Requests in Office 365 must complete within 30 seconds. If they don’t, they time out. Now, 30 seconds sounds like a long time, but I’ve seen site templates that take longer than that to create a site.

Worse, I found that even trivial event handlers were ‘delayed’ the first time they ran. When first run, they would 7-8 seconds to run – even though they only contained one trivial line of C#. If you caused them to run again, they were nearly instantaneous. If you wait a while, and try again, you get a 7-8 second delay. This is nearly one third of the available processing time! Clearly, there was some sort of caching going on, which is good, but what’s with the delay?

I don’t mind having a timeout – but that kind of delay on an event handler is pretty disasterous in practice.

Lack of Microsoft.SharePoint.Webcontrols

Sadly, sandbox solutions don’t allow you to use the Microsoft.SharePoint.Webcontrols assembly, and all its useful controls. This includes things like the PeopleEditor control, CSSRegistration control, BaseFieldControl (for rendering fields), DateTimeControl, Theme class, and lots of others.

That is a real shame, particularly the CSSRegistration control; without it, I can’t see how you can use themes effectively with Visual Web Parts that use custom CSS.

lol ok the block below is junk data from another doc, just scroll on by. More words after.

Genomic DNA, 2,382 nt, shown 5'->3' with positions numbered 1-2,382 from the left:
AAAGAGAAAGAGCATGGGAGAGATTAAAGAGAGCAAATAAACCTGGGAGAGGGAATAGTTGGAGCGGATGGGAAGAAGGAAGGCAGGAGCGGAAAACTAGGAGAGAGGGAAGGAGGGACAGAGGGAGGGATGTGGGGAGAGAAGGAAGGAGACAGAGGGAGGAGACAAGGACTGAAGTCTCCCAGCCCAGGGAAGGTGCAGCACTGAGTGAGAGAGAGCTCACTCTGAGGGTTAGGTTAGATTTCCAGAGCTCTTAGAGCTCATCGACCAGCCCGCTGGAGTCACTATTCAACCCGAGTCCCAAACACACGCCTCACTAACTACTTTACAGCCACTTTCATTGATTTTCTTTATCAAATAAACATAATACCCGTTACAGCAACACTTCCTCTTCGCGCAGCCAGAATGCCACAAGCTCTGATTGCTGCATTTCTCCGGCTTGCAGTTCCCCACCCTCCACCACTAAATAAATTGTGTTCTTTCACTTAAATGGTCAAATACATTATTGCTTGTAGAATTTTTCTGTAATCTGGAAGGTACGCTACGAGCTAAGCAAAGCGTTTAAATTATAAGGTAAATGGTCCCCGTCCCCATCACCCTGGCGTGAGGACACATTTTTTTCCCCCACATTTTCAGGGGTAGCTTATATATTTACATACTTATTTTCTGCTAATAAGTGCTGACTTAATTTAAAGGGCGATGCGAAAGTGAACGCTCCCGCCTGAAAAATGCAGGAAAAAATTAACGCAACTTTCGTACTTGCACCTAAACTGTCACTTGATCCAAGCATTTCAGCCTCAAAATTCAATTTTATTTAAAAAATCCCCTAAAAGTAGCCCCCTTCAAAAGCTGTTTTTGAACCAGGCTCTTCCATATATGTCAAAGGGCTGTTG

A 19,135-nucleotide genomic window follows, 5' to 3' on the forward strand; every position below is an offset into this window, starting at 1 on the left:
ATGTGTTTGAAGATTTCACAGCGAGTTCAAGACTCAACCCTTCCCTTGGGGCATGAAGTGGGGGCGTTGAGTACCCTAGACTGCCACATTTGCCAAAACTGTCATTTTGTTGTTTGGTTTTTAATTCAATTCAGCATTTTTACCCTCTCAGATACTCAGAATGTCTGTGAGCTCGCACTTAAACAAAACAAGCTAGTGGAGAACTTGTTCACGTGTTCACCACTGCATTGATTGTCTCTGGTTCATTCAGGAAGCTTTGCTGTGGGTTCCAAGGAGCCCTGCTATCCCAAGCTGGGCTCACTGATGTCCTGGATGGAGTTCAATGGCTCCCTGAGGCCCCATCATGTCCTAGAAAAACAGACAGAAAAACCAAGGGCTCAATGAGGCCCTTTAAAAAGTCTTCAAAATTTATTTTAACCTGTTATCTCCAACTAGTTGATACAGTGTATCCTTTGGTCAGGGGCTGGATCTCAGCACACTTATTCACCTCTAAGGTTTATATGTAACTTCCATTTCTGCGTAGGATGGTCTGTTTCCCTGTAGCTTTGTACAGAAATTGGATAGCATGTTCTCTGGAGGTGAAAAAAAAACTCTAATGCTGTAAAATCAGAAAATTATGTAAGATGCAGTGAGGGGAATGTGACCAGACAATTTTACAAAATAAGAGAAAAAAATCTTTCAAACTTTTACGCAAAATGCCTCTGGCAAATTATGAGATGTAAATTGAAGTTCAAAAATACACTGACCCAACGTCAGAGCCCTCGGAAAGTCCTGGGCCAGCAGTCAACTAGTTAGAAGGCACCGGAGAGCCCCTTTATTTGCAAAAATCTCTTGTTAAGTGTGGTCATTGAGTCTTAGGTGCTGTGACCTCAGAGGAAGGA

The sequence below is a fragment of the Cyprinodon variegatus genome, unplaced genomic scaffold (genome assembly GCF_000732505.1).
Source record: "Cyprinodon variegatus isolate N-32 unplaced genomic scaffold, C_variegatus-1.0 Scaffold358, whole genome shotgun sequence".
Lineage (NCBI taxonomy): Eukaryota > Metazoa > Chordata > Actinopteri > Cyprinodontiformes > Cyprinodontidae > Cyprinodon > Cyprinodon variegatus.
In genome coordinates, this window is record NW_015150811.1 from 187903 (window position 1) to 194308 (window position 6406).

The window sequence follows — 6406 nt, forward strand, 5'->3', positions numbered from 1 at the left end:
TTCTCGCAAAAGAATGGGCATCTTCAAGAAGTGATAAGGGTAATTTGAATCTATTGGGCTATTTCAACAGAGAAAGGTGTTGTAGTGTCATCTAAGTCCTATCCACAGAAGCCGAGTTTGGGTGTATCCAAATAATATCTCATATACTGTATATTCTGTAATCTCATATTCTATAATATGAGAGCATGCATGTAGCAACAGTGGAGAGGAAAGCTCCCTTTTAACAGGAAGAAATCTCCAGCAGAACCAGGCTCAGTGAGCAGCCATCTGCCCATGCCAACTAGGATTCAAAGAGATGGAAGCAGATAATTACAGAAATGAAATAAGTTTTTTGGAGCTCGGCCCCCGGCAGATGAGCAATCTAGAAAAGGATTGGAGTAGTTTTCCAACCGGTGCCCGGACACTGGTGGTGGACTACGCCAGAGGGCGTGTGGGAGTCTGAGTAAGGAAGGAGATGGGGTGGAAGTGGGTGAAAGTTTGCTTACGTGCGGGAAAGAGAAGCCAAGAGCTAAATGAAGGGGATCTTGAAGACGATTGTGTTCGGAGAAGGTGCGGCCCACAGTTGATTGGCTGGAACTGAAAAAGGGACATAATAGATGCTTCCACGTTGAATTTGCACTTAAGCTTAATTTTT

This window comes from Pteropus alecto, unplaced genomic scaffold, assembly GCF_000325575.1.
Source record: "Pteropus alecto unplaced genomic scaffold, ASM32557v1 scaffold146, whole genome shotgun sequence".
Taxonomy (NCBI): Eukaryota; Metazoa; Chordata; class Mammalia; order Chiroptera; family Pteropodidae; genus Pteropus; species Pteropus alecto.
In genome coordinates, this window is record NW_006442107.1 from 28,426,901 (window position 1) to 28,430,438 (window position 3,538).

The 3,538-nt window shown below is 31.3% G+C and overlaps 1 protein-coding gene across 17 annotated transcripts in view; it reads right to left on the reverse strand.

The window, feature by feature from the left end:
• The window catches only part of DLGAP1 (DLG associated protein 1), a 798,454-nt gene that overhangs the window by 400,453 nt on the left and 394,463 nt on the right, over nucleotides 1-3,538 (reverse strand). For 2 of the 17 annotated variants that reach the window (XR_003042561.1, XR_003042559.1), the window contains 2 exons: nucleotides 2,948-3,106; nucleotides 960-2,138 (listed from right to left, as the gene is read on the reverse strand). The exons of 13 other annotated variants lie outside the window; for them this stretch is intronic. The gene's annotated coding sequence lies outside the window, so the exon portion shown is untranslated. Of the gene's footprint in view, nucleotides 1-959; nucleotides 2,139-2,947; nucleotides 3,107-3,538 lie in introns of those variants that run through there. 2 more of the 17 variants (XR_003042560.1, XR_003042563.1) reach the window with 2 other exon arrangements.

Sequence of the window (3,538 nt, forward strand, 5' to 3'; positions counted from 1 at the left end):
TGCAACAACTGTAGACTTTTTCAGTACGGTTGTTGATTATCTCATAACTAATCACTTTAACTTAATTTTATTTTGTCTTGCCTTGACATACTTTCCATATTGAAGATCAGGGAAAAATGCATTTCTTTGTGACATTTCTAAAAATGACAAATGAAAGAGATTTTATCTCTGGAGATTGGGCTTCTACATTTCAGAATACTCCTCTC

You can use these controls in the markup of pages, but interacting with them in C# isn’t possible.

RSS Feeds don’t work in Office 365

This seems a big blooper, but RSS feeds don’t work in Office 365. Yikes! I can understand why (how would the caching work?), but I can’t understand why this hasn’t already been addressed. Or why the web part is still available, even though it doesn’t work.

SPWeb.Properties and serialization

I’ve discussed this before, and really it’s a Sandbox issue – but serialization of those properties doesn’t work too well. I had to do it myself.

CAS policy

I like to use the System.Reflection namespace in my logging methods to record the calling method. This worked fine in my local sandbox – but failed on the Office 365 system that I was using. I traced it back to the use of System.Reflection. I’m guessing that I’m not allow to use System.Reflection. Which is a shame.

A Problem with SPWeb.Recycle

Again, as discussed previously, there is an issue with SPWeb.Recycle() in Sandbox solutions, that causes it to throw a MissingMethodException. Ouch.


Office 365 – Technical observations from a first project

2 thoughts on “Office 365 – Technical observations from a first project

  1. It’s a bit of a disaster really, isn’t it. If Microsoft want to prevent the likes of Google Apps from steamrollering them, they’re going to need to build an open API very quickly, allowing external applications to “appear” within SharePoint.

  2. I don’t know, I think it’s the whole “Microsoft get it right with the third version” thing. It shows promise – but the sandbox is just so hampered, and hard to debug. From what we now know about SharePoint 2013 and their Apps framework, though, it does seem like MS are trying to make things easier/better, particularly for exposing external apps. Though to be honest, that wasn’t something I was trying to do here.